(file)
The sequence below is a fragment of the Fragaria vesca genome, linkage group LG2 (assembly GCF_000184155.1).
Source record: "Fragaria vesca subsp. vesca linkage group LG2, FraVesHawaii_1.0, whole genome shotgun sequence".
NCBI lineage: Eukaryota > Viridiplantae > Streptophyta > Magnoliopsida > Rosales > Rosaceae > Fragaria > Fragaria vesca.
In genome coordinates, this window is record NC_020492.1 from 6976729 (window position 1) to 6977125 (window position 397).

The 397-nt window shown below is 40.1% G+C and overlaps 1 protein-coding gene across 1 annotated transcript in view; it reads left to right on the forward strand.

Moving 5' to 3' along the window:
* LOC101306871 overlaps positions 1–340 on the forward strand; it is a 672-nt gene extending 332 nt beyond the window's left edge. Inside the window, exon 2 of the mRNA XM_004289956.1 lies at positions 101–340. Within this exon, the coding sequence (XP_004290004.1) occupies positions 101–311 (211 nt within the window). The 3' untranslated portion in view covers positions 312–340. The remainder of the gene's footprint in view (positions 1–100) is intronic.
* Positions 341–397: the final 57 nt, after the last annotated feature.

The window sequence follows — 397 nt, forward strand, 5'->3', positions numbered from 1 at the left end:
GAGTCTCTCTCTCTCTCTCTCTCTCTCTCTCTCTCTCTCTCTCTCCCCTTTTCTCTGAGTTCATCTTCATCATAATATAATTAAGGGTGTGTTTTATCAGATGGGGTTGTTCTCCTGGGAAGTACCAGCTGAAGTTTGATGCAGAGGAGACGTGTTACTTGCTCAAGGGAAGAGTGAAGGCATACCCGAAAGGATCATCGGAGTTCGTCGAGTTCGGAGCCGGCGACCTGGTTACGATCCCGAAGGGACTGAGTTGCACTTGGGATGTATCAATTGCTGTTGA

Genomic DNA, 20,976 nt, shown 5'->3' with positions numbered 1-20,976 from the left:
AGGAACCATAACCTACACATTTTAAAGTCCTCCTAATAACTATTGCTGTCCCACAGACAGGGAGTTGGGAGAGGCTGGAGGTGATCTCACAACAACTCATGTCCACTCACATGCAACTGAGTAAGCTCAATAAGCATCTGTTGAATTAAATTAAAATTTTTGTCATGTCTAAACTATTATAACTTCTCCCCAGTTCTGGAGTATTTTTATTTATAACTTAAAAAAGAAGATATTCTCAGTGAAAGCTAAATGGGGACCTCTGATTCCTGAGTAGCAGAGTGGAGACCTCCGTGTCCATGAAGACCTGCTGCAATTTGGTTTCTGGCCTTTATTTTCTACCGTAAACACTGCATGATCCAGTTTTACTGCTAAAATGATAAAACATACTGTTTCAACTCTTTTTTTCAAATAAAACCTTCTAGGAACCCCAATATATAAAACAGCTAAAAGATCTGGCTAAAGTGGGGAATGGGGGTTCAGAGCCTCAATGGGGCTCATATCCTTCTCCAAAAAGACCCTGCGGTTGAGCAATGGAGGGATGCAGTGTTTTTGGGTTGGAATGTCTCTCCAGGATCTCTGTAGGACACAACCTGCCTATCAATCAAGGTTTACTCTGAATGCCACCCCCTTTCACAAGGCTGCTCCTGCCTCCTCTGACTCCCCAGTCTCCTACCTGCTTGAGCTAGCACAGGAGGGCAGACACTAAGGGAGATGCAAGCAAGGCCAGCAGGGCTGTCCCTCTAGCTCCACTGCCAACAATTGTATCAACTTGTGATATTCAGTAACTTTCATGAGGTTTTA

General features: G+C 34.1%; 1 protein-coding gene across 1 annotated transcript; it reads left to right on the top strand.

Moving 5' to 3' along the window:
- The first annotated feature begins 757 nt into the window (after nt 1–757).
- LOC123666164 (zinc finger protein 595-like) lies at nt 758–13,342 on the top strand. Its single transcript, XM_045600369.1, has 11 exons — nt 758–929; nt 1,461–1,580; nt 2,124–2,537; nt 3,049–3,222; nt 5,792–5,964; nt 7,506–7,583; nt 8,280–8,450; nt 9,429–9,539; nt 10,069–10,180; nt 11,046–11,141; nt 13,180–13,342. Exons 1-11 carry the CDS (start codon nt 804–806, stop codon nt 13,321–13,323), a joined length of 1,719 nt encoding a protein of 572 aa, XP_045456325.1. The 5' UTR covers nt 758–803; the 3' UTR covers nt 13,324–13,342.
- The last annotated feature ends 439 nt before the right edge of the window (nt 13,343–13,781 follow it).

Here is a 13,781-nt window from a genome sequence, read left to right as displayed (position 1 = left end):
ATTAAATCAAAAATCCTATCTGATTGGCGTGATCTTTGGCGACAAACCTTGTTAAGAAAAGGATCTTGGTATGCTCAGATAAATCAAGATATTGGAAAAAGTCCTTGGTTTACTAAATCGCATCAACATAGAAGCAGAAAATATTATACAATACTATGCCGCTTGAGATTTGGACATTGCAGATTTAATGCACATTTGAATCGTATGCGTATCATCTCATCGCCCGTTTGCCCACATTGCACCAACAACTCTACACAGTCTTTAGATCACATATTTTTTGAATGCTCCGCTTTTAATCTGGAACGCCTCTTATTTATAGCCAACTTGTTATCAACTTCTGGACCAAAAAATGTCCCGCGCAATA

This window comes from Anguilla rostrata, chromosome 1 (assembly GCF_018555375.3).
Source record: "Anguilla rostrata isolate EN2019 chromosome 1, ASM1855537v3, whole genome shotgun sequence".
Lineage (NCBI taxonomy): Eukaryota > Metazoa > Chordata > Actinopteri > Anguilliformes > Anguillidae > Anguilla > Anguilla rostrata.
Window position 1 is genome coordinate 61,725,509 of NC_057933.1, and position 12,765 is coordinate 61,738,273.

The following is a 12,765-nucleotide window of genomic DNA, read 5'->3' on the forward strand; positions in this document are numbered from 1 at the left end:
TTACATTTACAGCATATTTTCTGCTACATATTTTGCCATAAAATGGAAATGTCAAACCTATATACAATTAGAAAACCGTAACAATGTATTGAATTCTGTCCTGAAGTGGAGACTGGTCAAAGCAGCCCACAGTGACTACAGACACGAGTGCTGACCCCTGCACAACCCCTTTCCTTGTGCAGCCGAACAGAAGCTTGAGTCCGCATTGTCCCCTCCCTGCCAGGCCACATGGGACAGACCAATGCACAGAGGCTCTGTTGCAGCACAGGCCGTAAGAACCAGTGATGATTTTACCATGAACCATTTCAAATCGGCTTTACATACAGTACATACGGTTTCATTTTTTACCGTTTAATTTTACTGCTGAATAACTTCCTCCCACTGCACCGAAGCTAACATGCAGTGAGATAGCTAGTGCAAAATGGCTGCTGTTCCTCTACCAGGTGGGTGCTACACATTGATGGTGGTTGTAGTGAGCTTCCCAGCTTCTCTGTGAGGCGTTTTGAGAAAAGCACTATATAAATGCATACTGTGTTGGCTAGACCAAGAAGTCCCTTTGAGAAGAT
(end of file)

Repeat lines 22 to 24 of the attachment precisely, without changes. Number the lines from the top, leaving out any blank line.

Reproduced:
Lineage (NCBI taxonomy): Eukaryota > Metazoa > Chordata > Actinopteri > Anguilliformes > Anguillidae > Anguilla > Anguilla rostrata.
Window position 1 is genome coordinate 61,725,509 of NC_057933.1, and position 12,765 is coordinate 61,738,273.

The following is a 12,765-nucleotide window of genomic DNA, read 5'->3' on the forward strand; positions in this document are numbered from 1 at the left end: